Local search: uses (good and bad)

Some time ago @lambdadmitry asked me to elaborate  a bit about some discussion about the relevance of local search, which originated from a tweet by @JeffLinderoth. I apologize that it took me so long to complete this post, but I found some additional wisdom in yesterday’s talk by @MikeTrick. I will provide some examples of known problems. I am aware that the subject of local search-based heuristics is controversial and polarizing in the field of mathematical programming, but I doubt this post will add much fuel to the fire.

Because it’s NP-hard [really, really bad]

NP-hard is a theoretical proprety and does not mean much in practice. The knapsack problem is a NP-hard problem yet it can be solved very, very fast in practice, while some linear programs (a P problem) are yet quite challenging. p43 is a very small traveling salesman problem (TSP) instance that gives nightmares to most solvers, but many large instances are solved almost instantly. If your problem is a mixed-integer program (MIP), don’t say it can’t be solved by MIP solvers unless you’ve actually tried really hard. I’ve seen many papers using heuristics for problems that would take less than 1 second to solve. Try it first, as it does not take much time and you might be surprised with the results.

Your problem is inherently non-linear  [depends]

Some problems have relationships between variables that are inherently non-linear or even non-convex. This is common in some revenue management problems, where demand is affected by many factors such as price, lead times or service, which is affected by some variables. In local search, evaluating any kind of function is usually rather straightforward, while decomposing these in MIPs or MINLPs involve adding approximations or additional variables. Sometimes approximations do the job too, but there are times when they don’t. If a MINLP solver does not do the job, then heuristics are a good idea.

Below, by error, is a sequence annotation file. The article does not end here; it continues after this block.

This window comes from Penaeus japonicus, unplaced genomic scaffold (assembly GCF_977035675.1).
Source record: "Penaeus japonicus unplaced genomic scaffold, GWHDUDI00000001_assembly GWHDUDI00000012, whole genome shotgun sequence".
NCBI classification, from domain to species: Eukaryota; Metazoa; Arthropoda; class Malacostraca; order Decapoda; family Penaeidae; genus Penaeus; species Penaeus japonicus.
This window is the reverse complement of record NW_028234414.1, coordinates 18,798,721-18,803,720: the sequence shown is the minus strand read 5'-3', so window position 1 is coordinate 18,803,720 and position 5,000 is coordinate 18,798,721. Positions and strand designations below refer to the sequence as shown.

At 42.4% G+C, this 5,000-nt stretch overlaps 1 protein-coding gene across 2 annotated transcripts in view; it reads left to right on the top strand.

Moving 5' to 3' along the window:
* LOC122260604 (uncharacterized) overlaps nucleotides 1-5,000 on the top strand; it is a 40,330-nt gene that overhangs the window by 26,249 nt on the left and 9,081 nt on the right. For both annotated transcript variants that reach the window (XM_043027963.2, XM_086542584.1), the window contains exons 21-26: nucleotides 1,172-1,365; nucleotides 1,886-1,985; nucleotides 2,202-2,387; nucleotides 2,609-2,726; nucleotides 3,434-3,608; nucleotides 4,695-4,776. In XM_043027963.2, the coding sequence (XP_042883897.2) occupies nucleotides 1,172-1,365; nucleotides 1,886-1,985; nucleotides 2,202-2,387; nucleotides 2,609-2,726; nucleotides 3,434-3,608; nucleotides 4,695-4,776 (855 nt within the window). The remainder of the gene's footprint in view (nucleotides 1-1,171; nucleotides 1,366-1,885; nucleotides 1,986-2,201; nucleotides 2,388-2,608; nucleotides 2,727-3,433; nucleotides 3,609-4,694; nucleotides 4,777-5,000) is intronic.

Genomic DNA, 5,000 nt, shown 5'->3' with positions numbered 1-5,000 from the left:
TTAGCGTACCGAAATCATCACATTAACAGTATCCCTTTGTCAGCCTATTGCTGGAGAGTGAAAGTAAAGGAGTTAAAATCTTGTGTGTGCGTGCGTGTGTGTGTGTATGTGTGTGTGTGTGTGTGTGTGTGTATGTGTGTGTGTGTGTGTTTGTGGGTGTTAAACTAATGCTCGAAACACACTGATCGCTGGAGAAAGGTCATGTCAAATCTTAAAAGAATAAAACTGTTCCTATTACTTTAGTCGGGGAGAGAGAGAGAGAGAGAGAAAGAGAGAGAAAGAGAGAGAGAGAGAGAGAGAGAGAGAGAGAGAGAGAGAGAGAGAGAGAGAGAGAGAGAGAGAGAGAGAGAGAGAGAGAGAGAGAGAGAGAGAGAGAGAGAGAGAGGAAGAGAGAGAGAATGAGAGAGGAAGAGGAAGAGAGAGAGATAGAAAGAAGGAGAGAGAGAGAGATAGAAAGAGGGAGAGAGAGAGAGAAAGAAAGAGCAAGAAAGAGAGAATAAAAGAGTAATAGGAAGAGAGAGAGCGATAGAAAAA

The structure of your problem favors local search [good]

For any problem to be a good fit with local search, two things must exist: (1) some sequencing problem lend themselves pretty easily to local search, as it is easy to design operators to move from one solution to another, and (2) an efficient way to encode the solution. Some complex routing problems have this structure. I currently work on a project involving inventory routing and packing problems where we have many soft constraints that would be difficult to put into a column generation procedure. A classical MIP was also out of the question.

You need a feasible solution ASAP [depends]

Sometimes, you don’t really need the optimal solution to your problem, but need an okay solution while time is of the essence. In this case, heuristics can be a good approach. Be aware, however, that the ability of LP and MIP solvers to find feasible solutions quickly has improved tremendously and continually over the past ten years. Yet, some models pose problems to solvers. It is often the case for routing problems. A specialized column generation or branch-and-price might find a feasible solution quickly, but an out-of-the-shelf MIP solver can take several minutes before finding a feasible solution.

You have plenty of time to improve the solution [good]

Suppose you have a problem that is really difficult to solve, but you have more than enough time to try to achieve a better solution. A good way to try to find a better solution is using large neighborhood search. In this approach, you fix most of the solution (say, 3/4 of the integer and binary variables) and then solve the remaining using a MIP solver. Then you fix the variables to the solution you just found, but unfix another quarter of the variables. What I really like about this approach is that using a solver guarantees you will find the best solution in the neighborhood you explored. It’s especially effective on problems where the MIP search tree of the complete problem grows very large, so letting the solver run for more time is not a good strategy.

There are many more good or bad reasons, but the fact remains that local search can be efficient when used properly and is quite a crappy tool when used in bad contexts or done improperly. Until then, may you find the proper OR approach to solve all your problems.

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